As you all know EMIS consists of 20% Israelis, 20% Palestinians, and 60% Internationals. We all have different political opinions and thoughts on global issues and, of course, the Israeli-Palestinian conflict. But even though we disagree on many questions and there are sometimes heated debates, some opinions are not represented in this school. I am talking about the more extreme voices, far left and right opinions which are present in both Israel and Palestine but you do not normally get to hear (It should be mentioned that far left and right is relative and may not be considered the same by every person).
A group of EMIS students and staff got to hear these voices during Borders Week when we travelled to the West Bank. Apart from political opinions, we also heard moving personal stories which made us realize that things appearing in the news are very real.
Combatants for Peace is an organization which claims to work towards a solution of the conflict and to this end provides personal stories of the conflict. In Jerusalem, we met Riad from Palestine and Joni from Israel who told us their stories. Riad’s family was always friends and in contact with Jews which is why he could not understand that during the First Intifada their house was destroyed and his father was arbitrarily arrested…by Jews, Israeli soldiers. When he was 10 years old, people around him started to go a seemingly common path for radicalized Palestinian teenagers. Riad’s friends started covering their faces and throwing rocks; his brother was a leader in the Intifada, throwing rocks and Molotov cocktails expressing his anger towards the Israeli occupation. Riad remained peaceful though, welcoming the peace agreements of the Oslo accords in the early 1990s. He recounts that he decided not to be part of the Second Intifada starting in 2000 because he considered violence and its consequences a price too high for him to pay. Shortly after that, an Israeli soldier shot a friend of his, supposedly without any reason, making Riad upset and angry. This resulted into violence coming from his side leading to two weeks in jail. From that point on, it gets harder for Riad to continue his story. He tells us of his brother’s death, shot by what Riad believes were Israeli collaborators when his brother and himself were driving. His brother died and Riad spend 2.5 years in hospital recovering from his wounds. In the end, he mentions good things he heard about and good experiences he had with the Israeli army. He stresses that he understood that violence is the last option and this is the reason why he joined Combatants for Peace. Both him and Joni state that the Israeli occupation is the main reason for all the violence in the conflict.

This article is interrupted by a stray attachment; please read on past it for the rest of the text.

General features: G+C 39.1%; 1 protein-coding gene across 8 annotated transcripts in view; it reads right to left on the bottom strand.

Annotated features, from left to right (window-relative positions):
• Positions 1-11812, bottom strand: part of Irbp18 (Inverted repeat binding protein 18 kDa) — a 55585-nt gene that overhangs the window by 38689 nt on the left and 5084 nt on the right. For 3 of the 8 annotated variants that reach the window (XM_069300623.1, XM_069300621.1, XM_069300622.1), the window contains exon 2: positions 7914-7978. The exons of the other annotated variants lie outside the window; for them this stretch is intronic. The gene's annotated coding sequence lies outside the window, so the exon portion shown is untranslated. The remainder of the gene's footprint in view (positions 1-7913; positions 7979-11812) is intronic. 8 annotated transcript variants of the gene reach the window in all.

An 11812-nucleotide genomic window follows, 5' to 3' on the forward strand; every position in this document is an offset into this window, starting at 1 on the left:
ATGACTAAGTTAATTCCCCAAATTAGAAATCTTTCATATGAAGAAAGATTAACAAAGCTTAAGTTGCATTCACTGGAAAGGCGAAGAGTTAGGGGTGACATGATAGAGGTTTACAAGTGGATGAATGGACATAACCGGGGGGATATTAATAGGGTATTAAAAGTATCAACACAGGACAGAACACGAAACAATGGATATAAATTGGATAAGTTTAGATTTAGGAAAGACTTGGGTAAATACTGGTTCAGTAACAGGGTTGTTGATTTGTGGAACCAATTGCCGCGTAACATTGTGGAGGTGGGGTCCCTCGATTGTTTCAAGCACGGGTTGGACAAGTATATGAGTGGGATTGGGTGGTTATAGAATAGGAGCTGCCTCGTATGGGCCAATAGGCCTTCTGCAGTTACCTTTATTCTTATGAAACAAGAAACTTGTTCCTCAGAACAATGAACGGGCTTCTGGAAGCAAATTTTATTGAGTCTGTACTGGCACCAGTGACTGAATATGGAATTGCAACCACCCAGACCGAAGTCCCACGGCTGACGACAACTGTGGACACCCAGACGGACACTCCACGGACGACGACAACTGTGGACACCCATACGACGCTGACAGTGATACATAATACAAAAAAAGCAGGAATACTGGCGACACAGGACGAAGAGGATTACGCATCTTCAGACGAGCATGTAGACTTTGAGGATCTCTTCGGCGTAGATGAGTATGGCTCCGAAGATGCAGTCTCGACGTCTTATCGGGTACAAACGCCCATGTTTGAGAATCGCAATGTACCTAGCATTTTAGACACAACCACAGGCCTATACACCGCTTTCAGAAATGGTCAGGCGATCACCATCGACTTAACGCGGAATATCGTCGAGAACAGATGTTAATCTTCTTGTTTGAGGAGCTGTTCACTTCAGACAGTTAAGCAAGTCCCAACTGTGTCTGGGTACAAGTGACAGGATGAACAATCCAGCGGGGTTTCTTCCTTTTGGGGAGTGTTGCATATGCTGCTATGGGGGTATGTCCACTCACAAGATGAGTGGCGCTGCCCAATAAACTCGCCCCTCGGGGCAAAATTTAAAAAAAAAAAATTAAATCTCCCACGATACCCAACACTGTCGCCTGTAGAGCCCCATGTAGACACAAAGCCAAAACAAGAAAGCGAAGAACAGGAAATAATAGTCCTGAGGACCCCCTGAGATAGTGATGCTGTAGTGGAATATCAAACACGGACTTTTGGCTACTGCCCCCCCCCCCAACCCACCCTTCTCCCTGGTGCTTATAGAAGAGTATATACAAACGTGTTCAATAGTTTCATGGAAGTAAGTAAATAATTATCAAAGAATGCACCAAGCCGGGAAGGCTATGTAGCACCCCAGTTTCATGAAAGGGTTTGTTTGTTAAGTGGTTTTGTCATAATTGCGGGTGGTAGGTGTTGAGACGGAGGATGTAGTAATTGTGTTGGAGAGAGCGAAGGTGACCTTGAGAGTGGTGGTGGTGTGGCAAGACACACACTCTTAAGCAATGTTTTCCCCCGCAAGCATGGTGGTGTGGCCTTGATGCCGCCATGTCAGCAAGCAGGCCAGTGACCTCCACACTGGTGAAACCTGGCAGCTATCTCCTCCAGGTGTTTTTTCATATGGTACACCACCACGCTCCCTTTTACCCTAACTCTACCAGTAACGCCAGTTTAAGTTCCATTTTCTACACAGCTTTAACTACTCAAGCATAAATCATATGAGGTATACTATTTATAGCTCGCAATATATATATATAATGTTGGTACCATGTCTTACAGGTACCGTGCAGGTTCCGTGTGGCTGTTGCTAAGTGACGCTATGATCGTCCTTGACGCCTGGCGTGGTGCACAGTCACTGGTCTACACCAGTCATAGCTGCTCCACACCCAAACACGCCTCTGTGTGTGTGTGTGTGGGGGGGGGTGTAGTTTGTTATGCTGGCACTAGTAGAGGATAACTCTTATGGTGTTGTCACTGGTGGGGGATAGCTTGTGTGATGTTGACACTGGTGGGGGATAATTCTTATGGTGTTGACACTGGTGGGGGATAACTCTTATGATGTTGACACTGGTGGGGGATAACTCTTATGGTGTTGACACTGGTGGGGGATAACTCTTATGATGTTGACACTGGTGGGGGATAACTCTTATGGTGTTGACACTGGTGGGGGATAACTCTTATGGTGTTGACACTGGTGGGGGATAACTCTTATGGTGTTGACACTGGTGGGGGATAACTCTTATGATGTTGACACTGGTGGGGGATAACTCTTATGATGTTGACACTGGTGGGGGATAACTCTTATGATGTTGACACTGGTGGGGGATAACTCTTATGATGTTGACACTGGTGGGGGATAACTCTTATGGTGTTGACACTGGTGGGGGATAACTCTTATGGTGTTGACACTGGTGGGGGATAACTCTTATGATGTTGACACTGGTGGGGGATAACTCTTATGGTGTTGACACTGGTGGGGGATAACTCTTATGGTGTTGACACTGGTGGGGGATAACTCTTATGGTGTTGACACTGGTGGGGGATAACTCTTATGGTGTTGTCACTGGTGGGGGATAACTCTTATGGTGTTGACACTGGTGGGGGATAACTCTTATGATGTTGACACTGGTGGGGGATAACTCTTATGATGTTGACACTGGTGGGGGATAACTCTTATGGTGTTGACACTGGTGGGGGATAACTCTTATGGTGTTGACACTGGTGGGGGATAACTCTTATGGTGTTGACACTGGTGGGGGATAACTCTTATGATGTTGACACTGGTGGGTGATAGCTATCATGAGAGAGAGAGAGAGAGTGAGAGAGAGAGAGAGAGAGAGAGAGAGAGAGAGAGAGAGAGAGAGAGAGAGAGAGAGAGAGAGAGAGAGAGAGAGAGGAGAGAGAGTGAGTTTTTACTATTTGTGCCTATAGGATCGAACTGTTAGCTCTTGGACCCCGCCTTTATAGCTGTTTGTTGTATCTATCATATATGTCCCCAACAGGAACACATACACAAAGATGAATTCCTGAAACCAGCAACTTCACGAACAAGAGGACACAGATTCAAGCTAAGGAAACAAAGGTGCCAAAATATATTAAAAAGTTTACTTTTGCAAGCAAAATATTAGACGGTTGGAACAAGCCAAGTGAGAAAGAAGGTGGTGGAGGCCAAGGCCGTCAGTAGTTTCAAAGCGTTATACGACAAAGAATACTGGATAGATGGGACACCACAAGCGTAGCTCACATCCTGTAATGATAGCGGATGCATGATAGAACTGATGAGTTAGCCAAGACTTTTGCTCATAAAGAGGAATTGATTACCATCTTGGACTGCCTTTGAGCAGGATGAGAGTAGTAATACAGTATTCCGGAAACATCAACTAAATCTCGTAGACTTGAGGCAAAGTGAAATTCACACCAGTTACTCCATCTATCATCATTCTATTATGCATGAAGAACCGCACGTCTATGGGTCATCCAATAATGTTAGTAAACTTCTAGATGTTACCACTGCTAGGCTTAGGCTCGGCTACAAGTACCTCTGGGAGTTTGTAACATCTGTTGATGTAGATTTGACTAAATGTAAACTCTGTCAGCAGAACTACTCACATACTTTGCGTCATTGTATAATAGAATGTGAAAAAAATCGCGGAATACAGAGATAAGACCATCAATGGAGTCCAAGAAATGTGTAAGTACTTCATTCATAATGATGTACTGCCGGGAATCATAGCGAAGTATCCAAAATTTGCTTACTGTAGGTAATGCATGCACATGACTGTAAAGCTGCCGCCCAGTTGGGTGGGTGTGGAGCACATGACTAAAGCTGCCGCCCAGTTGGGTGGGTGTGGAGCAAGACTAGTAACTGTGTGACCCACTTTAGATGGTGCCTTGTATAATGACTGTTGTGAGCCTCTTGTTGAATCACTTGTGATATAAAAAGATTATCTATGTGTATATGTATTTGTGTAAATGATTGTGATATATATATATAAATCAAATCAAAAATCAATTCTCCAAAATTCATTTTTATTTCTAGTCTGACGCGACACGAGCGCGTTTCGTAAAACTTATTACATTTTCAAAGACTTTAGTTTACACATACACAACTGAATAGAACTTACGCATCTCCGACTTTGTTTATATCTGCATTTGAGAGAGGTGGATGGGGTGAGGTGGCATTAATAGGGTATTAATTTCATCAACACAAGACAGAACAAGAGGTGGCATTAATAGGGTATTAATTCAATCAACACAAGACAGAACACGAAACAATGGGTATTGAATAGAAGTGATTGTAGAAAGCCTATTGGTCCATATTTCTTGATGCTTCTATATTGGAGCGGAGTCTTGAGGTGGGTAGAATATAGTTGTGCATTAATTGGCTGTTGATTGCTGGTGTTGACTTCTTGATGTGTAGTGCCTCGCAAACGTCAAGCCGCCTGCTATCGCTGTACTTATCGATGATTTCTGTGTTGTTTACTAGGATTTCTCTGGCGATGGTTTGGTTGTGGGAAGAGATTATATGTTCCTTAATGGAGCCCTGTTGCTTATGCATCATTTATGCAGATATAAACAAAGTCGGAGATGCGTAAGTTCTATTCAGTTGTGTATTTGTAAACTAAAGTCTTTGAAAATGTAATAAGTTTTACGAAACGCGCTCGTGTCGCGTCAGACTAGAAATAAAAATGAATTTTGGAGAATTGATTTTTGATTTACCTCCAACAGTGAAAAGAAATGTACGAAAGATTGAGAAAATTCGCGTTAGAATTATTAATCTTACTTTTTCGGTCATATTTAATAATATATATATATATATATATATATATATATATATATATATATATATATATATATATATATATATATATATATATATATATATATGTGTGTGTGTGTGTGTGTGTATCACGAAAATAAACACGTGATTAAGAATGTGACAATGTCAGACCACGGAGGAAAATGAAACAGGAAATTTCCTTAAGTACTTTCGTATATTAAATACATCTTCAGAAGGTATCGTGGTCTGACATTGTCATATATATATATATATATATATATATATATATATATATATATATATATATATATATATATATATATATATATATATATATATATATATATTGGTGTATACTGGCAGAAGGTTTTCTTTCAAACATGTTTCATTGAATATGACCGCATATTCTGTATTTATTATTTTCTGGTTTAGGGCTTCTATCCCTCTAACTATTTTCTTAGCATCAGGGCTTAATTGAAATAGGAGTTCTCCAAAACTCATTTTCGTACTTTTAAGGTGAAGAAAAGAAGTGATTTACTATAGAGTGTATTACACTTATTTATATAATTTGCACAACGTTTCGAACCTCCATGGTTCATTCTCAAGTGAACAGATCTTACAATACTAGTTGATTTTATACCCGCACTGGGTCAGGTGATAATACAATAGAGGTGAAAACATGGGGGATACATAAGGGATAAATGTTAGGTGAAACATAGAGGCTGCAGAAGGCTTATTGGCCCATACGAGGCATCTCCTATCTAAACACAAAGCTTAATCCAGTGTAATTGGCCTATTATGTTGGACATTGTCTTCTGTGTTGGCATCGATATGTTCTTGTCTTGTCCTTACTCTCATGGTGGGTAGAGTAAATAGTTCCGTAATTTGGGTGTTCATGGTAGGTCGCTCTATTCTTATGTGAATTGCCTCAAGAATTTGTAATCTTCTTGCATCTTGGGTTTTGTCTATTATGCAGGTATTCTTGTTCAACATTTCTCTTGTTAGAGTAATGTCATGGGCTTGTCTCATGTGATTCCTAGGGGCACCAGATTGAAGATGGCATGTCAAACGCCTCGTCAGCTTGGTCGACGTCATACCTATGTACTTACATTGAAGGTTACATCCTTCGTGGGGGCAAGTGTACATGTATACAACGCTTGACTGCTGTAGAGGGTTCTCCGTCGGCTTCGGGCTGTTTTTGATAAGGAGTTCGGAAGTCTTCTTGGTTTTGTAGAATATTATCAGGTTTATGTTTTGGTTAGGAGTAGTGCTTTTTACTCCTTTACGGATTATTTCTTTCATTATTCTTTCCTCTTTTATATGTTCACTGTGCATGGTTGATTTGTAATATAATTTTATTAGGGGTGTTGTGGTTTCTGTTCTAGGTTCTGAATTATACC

From the Israeli side, we heard a couple of settlers and settlement supporters which upset quite a lot of us, but, on the other hand, was another interesting perspective to look at.
A main thread of reasoning from their side were the Bible stories and how Jews have lived on these lands since the 10th century before Christ and therefore have the same rights to live in the West Bank as the Palestinians. A lot of the settlers do not stay in their town because of their political opinion, but simply because it is their home. Moving would mean leaving behind all their family, friends, places of childhood memories, and so on.
Regarding the solution of the conflict, we heard a range of opinions – from the organisation Peace Now supporting a two-state-solution to Yehuda Glick, member of the Likud (the leading party in the Knesset, the Israeli parliament), supporting a one-state-solution.
We also heard a personal story from a left leaning Israeli soldier, Nir, who served in the West Bank a couple of years ago. He recounted an incident with a little Palestinian boy who came frequently to where the soldiers were stationed bringing with him his toy gun and playing war with them. On a day like that, the child expressed his attachment to Nir by following him around, hugging him, trying to get his attention. Nir pushing him back carefully made the boy fall anyways which led to multiple cameras pointing at him and reporters circling him, wrongly reporting afterwards in the media that he somehow intentionally hurt the little boy.
Listening to all these experiences and viewpoints from both sides, made us aware of injustices present everywhere in this conflict and got us out of our opinion bubbles.
Written by Anna Schönenbach